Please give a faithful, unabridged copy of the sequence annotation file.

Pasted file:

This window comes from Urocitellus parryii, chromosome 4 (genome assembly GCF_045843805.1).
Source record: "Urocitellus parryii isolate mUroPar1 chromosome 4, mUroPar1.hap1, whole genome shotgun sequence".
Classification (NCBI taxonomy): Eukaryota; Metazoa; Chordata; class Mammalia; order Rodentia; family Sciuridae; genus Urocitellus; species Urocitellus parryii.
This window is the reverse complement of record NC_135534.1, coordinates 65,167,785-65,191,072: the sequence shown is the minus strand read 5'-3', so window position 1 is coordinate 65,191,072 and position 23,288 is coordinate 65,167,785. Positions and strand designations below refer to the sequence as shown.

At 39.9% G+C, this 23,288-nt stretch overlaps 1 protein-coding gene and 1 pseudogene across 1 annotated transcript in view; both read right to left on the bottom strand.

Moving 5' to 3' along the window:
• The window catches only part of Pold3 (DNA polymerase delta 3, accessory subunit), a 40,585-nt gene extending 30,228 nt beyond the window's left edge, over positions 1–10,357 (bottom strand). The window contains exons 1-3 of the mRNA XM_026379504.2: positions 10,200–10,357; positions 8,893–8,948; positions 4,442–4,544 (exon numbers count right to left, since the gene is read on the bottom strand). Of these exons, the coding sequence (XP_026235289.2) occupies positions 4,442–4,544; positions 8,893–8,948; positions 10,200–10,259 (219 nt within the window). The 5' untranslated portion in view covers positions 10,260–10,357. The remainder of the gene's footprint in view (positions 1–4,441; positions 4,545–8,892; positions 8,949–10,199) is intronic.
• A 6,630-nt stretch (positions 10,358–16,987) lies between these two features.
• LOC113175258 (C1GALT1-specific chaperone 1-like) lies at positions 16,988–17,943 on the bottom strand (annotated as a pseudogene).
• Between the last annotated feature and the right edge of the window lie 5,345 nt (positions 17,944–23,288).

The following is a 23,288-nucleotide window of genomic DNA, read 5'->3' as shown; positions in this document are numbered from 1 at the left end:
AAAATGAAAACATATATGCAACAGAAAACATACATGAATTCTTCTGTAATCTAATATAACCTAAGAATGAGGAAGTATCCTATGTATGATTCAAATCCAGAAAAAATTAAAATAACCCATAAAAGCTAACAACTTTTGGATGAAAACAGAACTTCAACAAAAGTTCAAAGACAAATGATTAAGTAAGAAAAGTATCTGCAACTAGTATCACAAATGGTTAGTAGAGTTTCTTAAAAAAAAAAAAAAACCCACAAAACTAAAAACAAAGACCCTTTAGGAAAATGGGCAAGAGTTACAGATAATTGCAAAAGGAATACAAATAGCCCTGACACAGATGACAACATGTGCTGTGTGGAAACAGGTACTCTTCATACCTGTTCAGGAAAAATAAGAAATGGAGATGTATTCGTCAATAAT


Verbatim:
This window comes from Urocitellus parryii, chromosome 4 (genome assembly GCF_045843805.1).
Source record: "Urocitellus parryii isolate mUroPar1 chromosome 4, mUroPar1.hap1, whole genome shotgun sequence".
Classification (NCBI taxonomy): Eukaryota; Metazoa; Chordata; class Mammalia; order Rodentia; family Sciuridae; genus Urocitellus; species Urocitellus parryii.
This window is the reverse complement of record NC_135534.1, coordinates 65,167,785-65,191,072: the sequence shown is the minus strand read 5'-3', so window position 1 is coordinate 65,191,072 and position 23,288 is coordinate 65,167,785. Positions and strand designations below refer to the sequence as shown.

At 39.9% G+C, this 23,288-nt stretch overlaps 1 protein-coding gene and 1 pseudogene across 1 annotated transcript in view; both read right to left on the bottom strand.

Moving 5' to 3' along the window:
• The window catches only part of Pold3 (DNA polymerase delta 3, accessory subunit), a 40,585-nt gene extending 30,228 nt beyond the window's left edge, over positions 1–10,357 (bottom strand). The window contains exons 1-3 of the mRNA XM_026379504.2: positions 10,200–10,357; positions 8,893–8,948; positions 4,442–4,544 (exon numbers count right to left, since the gene is read on the bottom strand). Of these exons, the coding sequence (XP_026235289.2) occupies positions 4,442–4,544; positions 8,893–8,948; positions 10,200–10,259 (219 nt within the window). The 5' untranslated portion in view covers positions 10,260–10,357. The remainder of the gene's footprint in view (positions 1–4,441; positions 4,545–8,892; positions 8,949–10,199) is intronic.
• A 6,630-nt stretch (positions 10,358–16,987) lies between these two features.
• LOC113175258 (C1GALT1-specific chaperone 1-like) lies at positions 16,988–17,943 on the bottom strand (annotated as a pseudogene).
• Between the last annotated feature and the right edge of the window lie 5,345 nt (positions 17,944–23,288).

The following is a 23,288-nucleotide window of genomic DNA, read 5'->3' as shown; positions in this document are numbered from 1 at the left end:
AAAATGAAAACATATATGCAACAGAAAACATACATGAATTCTTCTGTAATCTAATATAACCTAAGAATGAGGAAGTATCCTATGTATGATTCAAATCCAGAAAAAATTAAAATAACCCATAAAAGCTAACAACTTTTGGATGAAAACAGAACTTCAACAAAAGTTCAAAGACAAATGATTAAGTAAGAAAAGTATCTGCAACTAGTATCACAAATGGTTAGTAGAGTTTCTTAAAAAAAAAAAAAAACCCACAAAACTAAAAACAAAGACCCTTTAGGAAAATGGGCAAGAGTTACAGATAATTGCAAAAGGAATACAAATAGCCCTGACACAGATGACAACATGTGCTGTGTGGAAACAGGTACTCTTCATACCTGTTCAGGAAAAATAAGAAATGGAGATGTATTCGTCAATAAT